I thought this book was good. I did think it was a little bit of a plea to hold onto Rachel (lots of stories about how he fucked up in their relationship and how amazing she is). He also copied her format in “Girl, Wash Your Face” with chapter titles and closings, which is fine, but also not that original. I don’t hate though. Rachel became a NY Times bestselling author from that book. I mean, if you’re going to take anything from it, why not the format? Seems simple enough.
I like both Dave and Rach. I like this book. And I think it’s worth a read if you’re a Rachel Hollis fan, and especially if you’re a working woman in the corporate space.
Elizabeth Lyons, if you’re reading this, I think you may be my spirit animal.
This book has been so inspiring, relatable, and entertaining all at once. First off, I think Liz and I speak the same language. I.e. we both write like we talk, drop F-bombs in our prose, and keep it real AF. Consequently, listening to Liz’s book was like talking to a friend, except it’s just her talking and me listening intently, which would probably never happen in real life because I’d be interrupting every 30 seconds.
When Liz described herself and wrote about how people described her, it sounded familiar in a lot of ways. Well, not every way. I don’t live in Arizona. I don’t know how to make leather jewelry nor do I have an interest in it. And I think Liz is way less of a Type A planner than me from what she says. Yet still, this book spoke to me on a lot of levels. If you feel like you’re an “ideas” person, but sometimes (ok, often) don’t have the wherewithal to accomplish the end result, this book may be for you. And, let me just re-define what end result is here. The end result isn’t just ‘getting the job done’. The end result is what you dream the end result to be. For example, I didn’t dream of just writing and publishing my book, Time Momagement. I dreamed of writing my book, publishing it, selling A LOT of copies, becoming a NY Times best-selling author, appearing on TV to promote it, giving an incredible Ted Talk that covered important topics from it and would be one of the highest viewed on YouTube, and my brand being a household name in the working mom market. I’m not entirely there yet. Liz has made that clear to me and where I need to focus efforts to hone in and do the work. In a nutshell, if you’re not flying first class to your destination of choice after this whole pandemic is over, you probably haven’t hit the end result you’re hoping for either…YET.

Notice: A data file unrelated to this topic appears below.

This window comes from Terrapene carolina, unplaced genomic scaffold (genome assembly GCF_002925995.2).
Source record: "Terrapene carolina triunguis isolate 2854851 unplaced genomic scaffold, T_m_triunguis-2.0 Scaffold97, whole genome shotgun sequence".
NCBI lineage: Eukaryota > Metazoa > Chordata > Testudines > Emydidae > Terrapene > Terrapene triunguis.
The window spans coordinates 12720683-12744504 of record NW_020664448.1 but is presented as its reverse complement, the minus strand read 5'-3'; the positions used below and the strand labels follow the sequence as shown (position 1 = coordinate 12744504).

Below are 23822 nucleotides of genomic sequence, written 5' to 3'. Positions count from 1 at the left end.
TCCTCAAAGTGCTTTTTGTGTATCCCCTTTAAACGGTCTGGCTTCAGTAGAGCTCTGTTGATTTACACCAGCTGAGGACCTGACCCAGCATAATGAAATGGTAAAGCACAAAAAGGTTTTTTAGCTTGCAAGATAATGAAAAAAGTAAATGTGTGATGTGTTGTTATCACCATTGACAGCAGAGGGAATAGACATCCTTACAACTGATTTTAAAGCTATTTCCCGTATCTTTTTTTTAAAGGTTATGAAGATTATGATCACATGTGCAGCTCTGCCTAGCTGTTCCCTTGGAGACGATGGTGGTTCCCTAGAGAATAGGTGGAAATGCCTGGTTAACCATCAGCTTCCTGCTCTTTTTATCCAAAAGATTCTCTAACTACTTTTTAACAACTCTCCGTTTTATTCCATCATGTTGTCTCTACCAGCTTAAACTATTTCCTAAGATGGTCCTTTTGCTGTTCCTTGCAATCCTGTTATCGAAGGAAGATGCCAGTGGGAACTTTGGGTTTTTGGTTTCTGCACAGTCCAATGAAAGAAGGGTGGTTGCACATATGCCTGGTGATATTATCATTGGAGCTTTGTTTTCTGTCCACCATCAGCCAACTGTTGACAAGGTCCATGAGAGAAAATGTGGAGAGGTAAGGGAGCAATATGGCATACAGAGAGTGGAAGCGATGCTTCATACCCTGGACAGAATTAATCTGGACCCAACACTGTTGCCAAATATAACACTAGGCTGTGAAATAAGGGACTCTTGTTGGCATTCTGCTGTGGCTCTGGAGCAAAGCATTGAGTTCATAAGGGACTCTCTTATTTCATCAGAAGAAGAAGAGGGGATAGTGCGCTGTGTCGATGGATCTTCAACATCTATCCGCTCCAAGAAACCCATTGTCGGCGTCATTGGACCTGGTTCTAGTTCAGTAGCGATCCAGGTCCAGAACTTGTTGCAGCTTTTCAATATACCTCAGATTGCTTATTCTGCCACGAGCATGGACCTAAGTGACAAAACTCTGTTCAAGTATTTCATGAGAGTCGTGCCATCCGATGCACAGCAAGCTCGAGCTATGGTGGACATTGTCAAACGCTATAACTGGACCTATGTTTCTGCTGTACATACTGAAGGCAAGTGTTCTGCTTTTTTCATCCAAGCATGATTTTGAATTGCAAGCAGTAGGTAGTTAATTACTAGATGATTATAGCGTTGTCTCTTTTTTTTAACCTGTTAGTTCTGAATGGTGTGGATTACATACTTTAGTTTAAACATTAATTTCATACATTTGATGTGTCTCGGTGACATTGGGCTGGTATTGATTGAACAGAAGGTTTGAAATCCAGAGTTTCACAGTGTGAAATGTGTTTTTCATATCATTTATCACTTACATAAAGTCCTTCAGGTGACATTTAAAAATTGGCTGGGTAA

10. Ok, I guess I’ve only fully completed nine, but I’m ok with that.
Done is better than perfect. Now, onto the next…
PS-If you want to know where I listen to my audio books for only $8.99/month and get your first 60 days free, check out Scribd.